Before any sort of non-surgical treatments can be used, you must meet with a physician to discuss the symptoms. Many people refrain from doing so out of embarrassment or an erroneous belief that they “should” have the issue because of something else (such as childbirth, prostate surgery, aging, and so on). However, by talking about the condition and type of urinary incontinence with a physician, they can often work with you to develop effective, non-surgical plans.
These will usually start with the most conservative, non-surgical treatments for urinary incontinence, including:
- Lifestyle changes such as smoking cessation, eliminating caffeine and alcohol, increasing fiber intake, and so on. Losing weight and increasing daily activity may also be part of the non-surgical treatment because many people experience urinary incontinence simply from being overweight and/or eating a diet that causes constipation. Constipation can actually put pressure on the bladder and cause leakage.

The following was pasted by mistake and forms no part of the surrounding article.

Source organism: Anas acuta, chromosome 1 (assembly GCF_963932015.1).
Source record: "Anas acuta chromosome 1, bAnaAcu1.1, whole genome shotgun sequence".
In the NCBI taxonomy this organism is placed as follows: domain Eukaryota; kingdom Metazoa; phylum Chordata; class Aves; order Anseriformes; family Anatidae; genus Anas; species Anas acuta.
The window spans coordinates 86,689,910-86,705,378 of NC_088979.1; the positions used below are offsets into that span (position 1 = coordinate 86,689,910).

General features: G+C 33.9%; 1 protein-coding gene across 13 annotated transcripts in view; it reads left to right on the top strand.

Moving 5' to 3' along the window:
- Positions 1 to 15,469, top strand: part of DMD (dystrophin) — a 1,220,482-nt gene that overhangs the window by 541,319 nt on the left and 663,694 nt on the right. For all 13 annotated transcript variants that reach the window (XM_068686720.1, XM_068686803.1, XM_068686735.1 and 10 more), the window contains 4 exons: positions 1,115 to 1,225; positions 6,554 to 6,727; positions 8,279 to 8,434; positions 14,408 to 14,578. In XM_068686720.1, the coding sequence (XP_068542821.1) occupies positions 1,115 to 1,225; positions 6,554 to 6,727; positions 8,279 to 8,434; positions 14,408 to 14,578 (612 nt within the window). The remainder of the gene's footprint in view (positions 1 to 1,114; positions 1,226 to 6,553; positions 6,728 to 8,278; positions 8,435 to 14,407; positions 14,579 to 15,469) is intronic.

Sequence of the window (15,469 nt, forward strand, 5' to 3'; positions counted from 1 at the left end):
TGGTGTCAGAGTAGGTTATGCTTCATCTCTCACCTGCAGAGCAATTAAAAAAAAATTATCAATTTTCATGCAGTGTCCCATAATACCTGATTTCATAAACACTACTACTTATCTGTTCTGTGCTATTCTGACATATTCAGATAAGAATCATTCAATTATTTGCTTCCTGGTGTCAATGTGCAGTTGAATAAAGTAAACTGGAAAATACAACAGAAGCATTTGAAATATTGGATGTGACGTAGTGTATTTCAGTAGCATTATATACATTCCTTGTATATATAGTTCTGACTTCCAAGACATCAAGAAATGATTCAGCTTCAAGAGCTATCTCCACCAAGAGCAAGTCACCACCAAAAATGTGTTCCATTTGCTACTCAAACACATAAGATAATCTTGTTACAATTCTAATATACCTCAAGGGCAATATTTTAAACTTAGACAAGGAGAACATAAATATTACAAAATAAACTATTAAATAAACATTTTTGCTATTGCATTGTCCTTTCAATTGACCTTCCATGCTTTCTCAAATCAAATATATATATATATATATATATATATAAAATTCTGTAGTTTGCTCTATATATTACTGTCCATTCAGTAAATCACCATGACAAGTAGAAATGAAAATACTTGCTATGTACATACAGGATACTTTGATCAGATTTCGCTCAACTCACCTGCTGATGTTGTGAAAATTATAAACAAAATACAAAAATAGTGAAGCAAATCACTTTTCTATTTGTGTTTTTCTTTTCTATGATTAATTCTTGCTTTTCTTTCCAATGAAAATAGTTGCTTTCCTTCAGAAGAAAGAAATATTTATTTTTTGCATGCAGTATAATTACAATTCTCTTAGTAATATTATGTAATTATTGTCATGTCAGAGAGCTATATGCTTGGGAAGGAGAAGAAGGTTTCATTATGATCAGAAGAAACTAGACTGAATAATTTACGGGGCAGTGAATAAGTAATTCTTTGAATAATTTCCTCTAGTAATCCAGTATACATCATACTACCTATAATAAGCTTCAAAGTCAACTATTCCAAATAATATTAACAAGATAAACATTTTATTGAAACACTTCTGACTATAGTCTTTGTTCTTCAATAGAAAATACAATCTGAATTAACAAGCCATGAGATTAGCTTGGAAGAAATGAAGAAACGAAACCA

- Pelvic floor muscle work – Many people are aware of exercises known as Kegels, and while they are used to enhance sexual experiences by some, they are also quite remarkable for improving the muscles that support the bladder and urethra. As one expert noted, “Weak or damaged pelvic floor muscles can cause urinary incontinence, so exercising these muscles is often recommended”. Naturally, the strength of the muscles will be assessed and then you will be taught how to perform them. Most programs involve three sessions a day of eight or fewer kegel squeezes. Outlines for performing them can be found here for women, and here for men. Electrical stimulators are available for those who are unable to do Kegels and involves the use of a specialty device that “measures and stimulates the electrical signals in the muscles” and may help strengthen them.